Wine, Food & Drink Articles

Submit Your Article

Samuel Pepys’ Diary: 1665 Plague Vs. 2020 Coronavirus...

by Stuart George

The English diarist Samuel Pepys noted on Friday 10th April 1663 a visit to the “Royall Oak Tavern, in Lumbard Street… and here drank a sort of French wine, called Ho Bryan (Haut-Brion), that hath a good and most particular taste that I never met with.” Two years after Pepys enjoyed drinking Château Haut-Brion at the Royall Oak Tavern, London was ravaged by The Great (Bubonic) Plague, which was transmitted by fleas that lived on rats. Coronavirus cannot compare to the deadly bubonic plague, but it is possible to see parallels between 1665 and 2020 from Pepys’ diary, as highlighted by Gavin Mortimer in a recent article. (The 1665 Plague is also chronicled in Daniel Defoe’s 1772 novel A Journal of the Plague Year.) On 30th April, Pepys wrote in his diary, “Great fear...

Read Article


Buying In Bond | Château Mouton Rothschild And 007

by Stuart George

James Bond (played by Roger Moore) enjoys 1934 Château Mouton Rothschild in the company of Mary Goodnight (Britt Ekland), served by Nick Nack (Hervé Villechaize) at lunch with Francisco Scaramanga (Christopher Lee) in The Man With The Golden Gun. Mouton 1934 comes from the best (and largest) vintage of an otherwise difficult decade for Bordeaux. With the possible exception of Cheval Blanc, Mouton is the best of the ’34s. Described by the late Michael Broadbent MW as “Lovely and – for Mouton – relatively low-keyed”. This vintage of Mouton comes from the era before its bespoke artist labels and only a year before the Comité National des Appellations d’Origine was created to manage and control the region and commune in which a wine was produced. An Art Deco label was ...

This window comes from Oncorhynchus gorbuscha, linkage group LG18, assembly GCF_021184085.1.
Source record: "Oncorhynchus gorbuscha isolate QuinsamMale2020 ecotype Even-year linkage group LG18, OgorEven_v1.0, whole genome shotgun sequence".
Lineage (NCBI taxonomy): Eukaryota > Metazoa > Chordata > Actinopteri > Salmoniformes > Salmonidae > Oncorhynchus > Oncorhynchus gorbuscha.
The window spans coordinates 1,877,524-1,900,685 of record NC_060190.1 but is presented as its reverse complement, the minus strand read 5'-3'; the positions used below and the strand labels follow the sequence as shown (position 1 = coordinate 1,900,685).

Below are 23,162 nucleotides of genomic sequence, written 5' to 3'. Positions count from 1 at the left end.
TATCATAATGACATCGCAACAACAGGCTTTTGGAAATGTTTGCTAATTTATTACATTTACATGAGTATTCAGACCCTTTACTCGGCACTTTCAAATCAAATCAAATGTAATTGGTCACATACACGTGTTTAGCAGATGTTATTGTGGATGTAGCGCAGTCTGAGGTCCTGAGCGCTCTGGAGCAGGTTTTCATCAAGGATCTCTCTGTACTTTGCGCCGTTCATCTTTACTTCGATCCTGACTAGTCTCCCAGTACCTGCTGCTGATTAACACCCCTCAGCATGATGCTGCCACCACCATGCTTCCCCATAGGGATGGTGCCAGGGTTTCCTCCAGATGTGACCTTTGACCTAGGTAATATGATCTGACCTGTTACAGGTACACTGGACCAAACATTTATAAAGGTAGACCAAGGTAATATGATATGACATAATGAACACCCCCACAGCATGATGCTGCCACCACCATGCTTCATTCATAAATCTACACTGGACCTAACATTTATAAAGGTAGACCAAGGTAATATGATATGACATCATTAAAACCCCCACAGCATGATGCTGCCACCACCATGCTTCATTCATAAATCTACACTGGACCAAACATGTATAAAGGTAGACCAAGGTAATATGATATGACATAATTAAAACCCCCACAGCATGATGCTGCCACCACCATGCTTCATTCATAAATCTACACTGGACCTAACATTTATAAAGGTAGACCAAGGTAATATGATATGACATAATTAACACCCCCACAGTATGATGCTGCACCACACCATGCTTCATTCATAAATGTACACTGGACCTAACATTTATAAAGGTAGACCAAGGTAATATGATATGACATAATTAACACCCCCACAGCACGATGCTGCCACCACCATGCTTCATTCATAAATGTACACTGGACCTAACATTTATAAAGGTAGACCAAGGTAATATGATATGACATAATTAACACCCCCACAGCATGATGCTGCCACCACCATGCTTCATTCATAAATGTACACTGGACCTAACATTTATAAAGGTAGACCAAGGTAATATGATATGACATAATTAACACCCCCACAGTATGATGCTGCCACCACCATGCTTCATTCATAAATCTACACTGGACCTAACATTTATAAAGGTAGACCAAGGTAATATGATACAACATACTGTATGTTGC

Read Article


Buying In Bond: 007 And Château Cheval Blanc

by Stuart George

In Never Say Never Again (1983), James Bond – played for the final time by Sean Connery – drinks a bottle of Château Cheval Blanc from a well-stocked hamper (in bed, with a friend – exactly how wine should be enjoyed). www.jamesbondlifestyle.com says, “Unfortunately the year of the wine can’t be seen clearly. It looks like 1982, the year before the movie was made, but it could also be a different year.” Filming of Never Say Never Again began on 27th September 1982. Cheval Blanc is aged in barrels for 18 months or so, so the earliest vintage that could appear in the film is 1980 – perhaps the best wine of an underwhelming vintage at the beginning of a golden decade for Bordeaux. Cheval 1979 and 1978 are also good wines. Indeed, Cheval was good throughout the 1970s, w...

Read Article


Downton Abbey And Fine Wines

by Stuart George

In my early days in the wine trade (far too many years ago) I was responsible for “Delivery Enquiries” (= van driver). Among the company’s clients was the 7th Earl of Carnarvon, owner of Highclere Castle, well-known as the fictional setting of the historical drama series Downton Abbey. Never having seen Downton Abbey – because I have not owned a television for over 20 years – I was told that there were wine references in the programmes. Downton Abbey’s creator and co-writer Julian Fellowes is known to be a wine enthusiast. When interviewed on BBC Radio 4’s Desert Island Discs in November 2011 he was asked – as all Desert Island Discs guests are – what would be their luxury good of choice to take with them to a desert island. Fellowes’ answer was: “Two enor...

Read Article


Buying In Bond: 007 And Château Angélus

by Stuart George

Château Angélus appeared in the James Bond movies Casino Royale (2006) and Spectre (2015). In Casino Royale, Angélus – apparently the 1982 vintage but my eyesight is not that good – is seen while Bond (played by Daniel Craig) dines with Vesper Lynd (Eva Green) in a railway dining car on his way to the Casino Royale in Montenegro. Angélus 2005 – still beyond my eyesight – is featured in Spectre (again on a train) when Bond dines with Madeleine Swann (Léa Seydoux). The de Boüard de Laforest family that owns Angélus has been there for seven generations, with roots in Saint-Émilion going back to 1564. Until the mid 1980s, L’Angélus (it became plain Angélus in 1990, to place it under “A” rather than “L” in computerized lists) was a well-regarded Saint-Ém...